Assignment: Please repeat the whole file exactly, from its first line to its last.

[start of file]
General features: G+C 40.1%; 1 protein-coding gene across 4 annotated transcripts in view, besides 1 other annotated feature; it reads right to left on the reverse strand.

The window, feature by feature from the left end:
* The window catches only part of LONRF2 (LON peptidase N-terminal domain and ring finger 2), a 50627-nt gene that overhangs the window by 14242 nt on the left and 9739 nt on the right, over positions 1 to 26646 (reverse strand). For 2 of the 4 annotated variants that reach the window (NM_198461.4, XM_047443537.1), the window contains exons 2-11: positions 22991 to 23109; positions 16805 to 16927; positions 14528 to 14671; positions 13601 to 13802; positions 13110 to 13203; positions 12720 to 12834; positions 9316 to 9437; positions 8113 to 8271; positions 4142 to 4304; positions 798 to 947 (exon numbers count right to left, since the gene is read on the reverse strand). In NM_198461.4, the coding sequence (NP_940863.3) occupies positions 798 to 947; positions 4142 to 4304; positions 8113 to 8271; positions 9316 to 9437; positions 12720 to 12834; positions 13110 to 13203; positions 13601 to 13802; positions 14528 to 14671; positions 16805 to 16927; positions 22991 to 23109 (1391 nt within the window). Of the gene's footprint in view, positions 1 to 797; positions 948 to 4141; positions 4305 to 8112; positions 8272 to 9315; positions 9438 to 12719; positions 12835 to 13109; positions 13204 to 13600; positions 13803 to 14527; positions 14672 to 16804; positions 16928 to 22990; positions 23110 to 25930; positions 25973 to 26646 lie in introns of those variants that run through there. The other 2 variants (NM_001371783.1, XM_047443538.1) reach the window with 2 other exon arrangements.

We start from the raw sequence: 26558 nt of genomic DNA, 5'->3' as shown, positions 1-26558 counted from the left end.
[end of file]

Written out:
General features: G+C 40.1%; 1 protein-coding gene across 4 annotated transcripts in view, besides 1 other annotated feature; it reads right to left on the reverse strand.

The window, feature by feature from the left end:
* The window catches only part of LONRF2 (LON peptidase N-terminal domain and ring finger 2), a 50627-nt gene that overhangs the window by 14242 nt on the left and 9739 nt on the right, over positions 1 to 26646 (reverse strand). For 2 of the 4 annotated variants that reach the window (NM_198461.4, XM_047443537.1), the window contains exons 2-11: positions 22991 to 23109; positions 16805 to 16927; positions 14528 to 14671; positions 13601 to 13802; positions 13110 to 13203; positions 12720 to 12834; positions 9316 to 9437; positions 8113 to 8271; positions 4142 to 4304; positions 798 to 947 (exon numbers count right to left, since the gene is read on the reverse strand). In NM_198461.4, the coding sequence (NP_940863.3) occupies positions 798 to 947; positions 4142 to 4304; positions 8113 to 8271; positions 9316 to 9437; positions 12720 to 12834; positions 13110 to 13203; positions 13601 to 13802; positions 14528 to 14671; positions 16805 to 16927; positions 22991 to 23109 (1391 nt within the window). Of the gene's footprint in view, positions 1 to 797; positions 948 to 4141; positions 4305 to 8112; positions 8272 to 9315; positions 9438 to 12719; positions 12835 to 13109; positions 13204 to 13600; positions 13803 to 14527; positions 14672 to 16804; positions 16928 to 22990; positions 23110 to 25930; positions 25973 to 26646 lie in introns of those variants that run through there. The other 2 variants (NM_001371783.1, XM_047443538.1) reach the window with 2 other exon arrangements.

We start from the raw sequence: 26558 nt of genomic DNA, 5'->3' as shown, positions 1-26558 counted from the left end.